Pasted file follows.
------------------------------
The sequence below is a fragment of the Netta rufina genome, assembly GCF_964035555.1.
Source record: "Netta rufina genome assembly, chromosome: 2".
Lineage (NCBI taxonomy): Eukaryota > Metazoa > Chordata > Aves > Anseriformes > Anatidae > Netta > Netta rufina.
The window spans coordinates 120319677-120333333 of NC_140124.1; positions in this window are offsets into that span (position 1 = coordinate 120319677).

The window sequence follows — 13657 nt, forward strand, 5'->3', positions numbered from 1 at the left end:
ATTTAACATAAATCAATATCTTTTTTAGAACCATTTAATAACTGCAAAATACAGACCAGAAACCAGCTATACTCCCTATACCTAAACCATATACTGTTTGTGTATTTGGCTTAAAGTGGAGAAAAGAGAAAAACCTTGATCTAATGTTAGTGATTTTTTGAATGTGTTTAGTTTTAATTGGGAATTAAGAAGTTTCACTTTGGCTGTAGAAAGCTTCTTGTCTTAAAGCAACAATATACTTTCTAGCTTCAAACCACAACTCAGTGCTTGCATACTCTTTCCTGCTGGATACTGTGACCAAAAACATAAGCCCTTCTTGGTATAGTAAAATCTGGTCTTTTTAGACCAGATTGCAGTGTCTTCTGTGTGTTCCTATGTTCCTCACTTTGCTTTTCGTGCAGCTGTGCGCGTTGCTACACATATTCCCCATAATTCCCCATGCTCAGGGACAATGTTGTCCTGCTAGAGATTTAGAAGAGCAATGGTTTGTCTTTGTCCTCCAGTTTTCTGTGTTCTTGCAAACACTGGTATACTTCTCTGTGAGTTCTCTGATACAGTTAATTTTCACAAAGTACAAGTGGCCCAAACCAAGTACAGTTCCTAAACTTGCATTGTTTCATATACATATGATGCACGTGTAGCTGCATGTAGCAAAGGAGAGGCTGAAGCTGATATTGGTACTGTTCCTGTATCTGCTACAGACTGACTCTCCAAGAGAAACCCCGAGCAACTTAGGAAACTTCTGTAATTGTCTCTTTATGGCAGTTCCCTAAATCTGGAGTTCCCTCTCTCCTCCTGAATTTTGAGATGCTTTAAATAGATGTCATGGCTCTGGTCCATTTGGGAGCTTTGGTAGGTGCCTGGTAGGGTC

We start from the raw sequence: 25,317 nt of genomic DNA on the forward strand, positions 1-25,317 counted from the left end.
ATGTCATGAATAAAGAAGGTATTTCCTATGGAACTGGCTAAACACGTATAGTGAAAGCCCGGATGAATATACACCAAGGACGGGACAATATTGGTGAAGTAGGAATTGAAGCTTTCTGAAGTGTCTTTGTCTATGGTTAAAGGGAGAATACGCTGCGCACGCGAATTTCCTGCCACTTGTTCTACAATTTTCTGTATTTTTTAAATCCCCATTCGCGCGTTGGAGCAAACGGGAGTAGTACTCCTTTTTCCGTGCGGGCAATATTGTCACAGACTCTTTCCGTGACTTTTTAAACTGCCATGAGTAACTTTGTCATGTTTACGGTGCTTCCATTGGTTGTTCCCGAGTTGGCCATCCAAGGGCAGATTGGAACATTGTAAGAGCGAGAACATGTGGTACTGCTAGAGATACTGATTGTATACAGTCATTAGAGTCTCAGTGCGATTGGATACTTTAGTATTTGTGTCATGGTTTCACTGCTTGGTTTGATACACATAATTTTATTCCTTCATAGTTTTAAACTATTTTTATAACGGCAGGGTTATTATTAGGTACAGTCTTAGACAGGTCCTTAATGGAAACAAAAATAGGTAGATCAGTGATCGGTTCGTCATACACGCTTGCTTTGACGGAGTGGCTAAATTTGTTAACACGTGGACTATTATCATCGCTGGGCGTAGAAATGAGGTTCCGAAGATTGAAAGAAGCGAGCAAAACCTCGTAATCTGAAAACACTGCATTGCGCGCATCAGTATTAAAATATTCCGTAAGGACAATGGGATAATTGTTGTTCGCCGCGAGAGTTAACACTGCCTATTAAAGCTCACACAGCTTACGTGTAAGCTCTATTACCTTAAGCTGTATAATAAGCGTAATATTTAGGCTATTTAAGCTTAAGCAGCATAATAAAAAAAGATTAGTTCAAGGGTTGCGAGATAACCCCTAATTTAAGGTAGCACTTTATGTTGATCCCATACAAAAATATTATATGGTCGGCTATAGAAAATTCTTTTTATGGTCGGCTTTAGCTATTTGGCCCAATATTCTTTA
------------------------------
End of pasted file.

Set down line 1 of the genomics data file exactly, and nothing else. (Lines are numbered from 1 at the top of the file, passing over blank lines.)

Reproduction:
The sequence below is a fragment of the Netta rufina genome, assembly GCF_964035555.1.